The use of CT as an oral adjuvant in poultry has been discussed up to the present time, and no definitive results have been achieved ( 26 ). Meinersmann and Porter ( 25 ) aimed to assess the adjuvant effects of CT on its oral administration to chickens. They showed that a combination of tetanus toxoid and CT strongly suppressed the immune responses of chickens to antigens.

CT is a potent mucosal adjuvant in mammals and strongly enhances mucosal IgA and systematic IgG immune response; moreover, it prevents tolerance to oral intake of soluble antigens ( 27 ). Various studies have been performed to evaluate the effect of different adjuvants on the efficacy and immunogenicity of the live IBV vaccine. Tohidi, Ghaniei ( 28 ) showed that the use of bacterial-like particles significantly increased the titer of serum antibodies against IBV in chickens.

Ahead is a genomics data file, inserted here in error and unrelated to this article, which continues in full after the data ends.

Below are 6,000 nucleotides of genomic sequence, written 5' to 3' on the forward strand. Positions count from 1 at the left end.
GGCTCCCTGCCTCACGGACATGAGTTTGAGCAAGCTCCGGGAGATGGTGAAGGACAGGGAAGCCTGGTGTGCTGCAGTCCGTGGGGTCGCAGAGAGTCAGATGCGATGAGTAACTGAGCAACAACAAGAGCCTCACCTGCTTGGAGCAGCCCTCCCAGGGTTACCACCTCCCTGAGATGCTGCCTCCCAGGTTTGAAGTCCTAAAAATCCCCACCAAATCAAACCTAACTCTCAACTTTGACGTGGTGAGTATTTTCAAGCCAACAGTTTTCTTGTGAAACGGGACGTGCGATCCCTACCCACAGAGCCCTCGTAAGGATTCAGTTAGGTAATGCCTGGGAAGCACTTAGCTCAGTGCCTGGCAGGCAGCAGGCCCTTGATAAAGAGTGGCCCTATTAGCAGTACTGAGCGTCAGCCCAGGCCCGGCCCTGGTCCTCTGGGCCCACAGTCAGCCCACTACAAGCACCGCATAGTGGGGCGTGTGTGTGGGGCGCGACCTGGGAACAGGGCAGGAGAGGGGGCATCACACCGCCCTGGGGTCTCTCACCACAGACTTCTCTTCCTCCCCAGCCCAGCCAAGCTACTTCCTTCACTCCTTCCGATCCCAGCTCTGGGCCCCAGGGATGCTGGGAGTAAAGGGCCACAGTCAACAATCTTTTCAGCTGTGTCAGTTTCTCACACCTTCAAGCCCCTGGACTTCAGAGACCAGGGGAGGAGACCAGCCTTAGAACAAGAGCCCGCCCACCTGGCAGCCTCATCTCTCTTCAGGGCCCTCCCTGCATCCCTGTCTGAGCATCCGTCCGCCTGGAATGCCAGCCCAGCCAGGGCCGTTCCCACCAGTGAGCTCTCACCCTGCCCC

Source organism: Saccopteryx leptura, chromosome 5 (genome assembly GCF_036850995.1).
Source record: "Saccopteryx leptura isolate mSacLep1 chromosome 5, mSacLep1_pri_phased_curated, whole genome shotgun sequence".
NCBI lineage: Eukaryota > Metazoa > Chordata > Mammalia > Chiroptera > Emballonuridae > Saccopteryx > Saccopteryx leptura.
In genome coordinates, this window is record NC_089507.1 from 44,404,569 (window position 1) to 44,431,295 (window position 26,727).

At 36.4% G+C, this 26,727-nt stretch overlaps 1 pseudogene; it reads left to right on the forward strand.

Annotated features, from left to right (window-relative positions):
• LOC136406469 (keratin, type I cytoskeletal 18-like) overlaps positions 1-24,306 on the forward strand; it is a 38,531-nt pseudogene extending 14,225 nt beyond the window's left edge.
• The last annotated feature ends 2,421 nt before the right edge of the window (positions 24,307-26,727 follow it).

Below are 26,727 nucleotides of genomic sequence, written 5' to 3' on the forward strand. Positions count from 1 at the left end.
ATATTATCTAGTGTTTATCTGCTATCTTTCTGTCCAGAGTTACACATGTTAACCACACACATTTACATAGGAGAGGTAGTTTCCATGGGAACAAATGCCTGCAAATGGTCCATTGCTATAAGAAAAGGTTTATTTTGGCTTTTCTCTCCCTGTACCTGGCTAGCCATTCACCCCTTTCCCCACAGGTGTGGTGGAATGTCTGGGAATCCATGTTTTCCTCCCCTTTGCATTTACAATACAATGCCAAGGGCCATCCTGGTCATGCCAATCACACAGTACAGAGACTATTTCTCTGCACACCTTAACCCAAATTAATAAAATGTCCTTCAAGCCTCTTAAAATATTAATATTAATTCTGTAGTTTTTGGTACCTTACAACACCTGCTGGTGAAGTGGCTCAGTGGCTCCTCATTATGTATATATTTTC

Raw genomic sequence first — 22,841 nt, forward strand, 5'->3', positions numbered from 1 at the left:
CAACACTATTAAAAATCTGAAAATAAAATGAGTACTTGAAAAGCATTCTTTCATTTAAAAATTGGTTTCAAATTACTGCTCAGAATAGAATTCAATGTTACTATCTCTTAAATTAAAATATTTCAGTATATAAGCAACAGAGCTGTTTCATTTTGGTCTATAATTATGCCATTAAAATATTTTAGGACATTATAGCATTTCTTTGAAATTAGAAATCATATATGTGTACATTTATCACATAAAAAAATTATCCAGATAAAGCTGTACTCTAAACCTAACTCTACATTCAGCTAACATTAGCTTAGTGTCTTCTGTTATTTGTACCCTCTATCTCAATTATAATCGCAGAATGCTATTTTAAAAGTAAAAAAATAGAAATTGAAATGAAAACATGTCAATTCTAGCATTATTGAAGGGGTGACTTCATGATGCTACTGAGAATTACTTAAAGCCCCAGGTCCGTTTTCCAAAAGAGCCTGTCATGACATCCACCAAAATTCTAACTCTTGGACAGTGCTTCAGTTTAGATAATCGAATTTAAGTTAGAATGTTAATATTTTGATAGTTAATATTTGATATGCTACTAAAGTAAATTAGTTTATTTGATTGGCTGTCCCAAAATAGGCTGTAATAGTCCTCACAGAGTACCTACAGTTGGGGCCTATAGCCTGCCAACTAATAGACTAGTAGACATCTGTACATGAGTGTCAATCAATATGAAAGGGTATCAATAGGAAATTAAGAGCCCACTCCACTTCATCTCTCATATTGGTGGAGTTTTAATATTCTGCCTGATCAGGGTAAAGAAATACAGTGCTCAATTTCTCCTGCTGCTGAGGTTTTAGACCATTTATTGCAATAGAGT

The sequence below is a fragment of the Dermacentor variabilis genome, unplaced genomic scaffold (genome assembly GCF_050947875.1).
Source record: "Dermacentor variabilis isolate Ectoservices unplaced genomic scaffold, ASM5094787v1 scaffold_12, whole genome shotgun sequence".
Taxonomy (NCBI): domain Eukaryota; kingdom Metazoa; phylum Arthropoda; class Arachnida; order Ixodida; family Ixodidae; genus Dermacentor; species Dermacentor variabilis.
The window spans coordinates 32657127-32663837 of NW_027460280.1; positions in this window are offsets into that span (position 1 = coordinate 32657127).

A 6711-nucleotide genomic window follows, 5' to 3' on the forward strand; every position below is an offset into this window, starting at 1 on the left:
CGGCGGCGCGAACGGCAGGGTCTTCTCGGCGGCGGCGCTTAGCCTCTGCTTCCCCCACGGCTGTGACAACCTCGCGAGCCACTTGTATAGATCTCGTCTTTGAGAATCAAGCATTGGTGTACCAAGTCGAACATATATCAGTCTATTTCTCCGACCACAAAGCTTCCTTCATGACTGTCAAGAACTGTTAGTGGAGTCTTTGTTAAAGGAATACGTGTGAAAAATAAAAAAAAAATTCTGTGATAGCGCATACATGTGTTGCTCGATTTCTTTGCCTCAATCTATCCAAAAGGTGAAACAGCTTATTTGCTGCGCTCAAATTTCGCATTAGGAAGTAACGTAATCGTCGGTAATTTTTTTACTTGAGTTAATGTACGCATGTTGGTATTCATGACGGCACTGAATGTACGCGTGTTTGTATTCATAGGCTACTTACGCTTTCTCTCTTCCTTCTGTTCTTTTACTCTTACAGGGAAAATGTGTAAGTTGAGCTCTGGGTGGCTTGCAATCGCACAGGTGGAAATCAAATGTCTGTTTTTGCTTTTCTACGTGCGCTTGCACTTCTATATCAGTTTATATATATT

The use of montanide gel as an adjuvant has also been shown to significantly increase antibody titers against IBV in chickens ( 10 , 29 , 30 ).

According to the results obtained from the effect of CT on the immunogenicity of vaccines in animal models, this study investigated the effect of different concentrations of CT on the immunogenicity of the IBV strain H120 vaccine. To ensure individual vaccination of chickens, the adjuvanted vaccine was administered as eye drops. The results show that the use of CT has the potential to stimulate the immune system of chickens against IBV and can be used as an effective adjuvant in this vaccine (Table 3). However, its use requires more extensive research to examine all aspects of safety.

Authors' Contribution

Study concept and design: A. K. and M. J. M.

Acquisition of data: A. K.

Analysis and interpretation of data: H. F.

Drafting of the manuscript: M. J. M.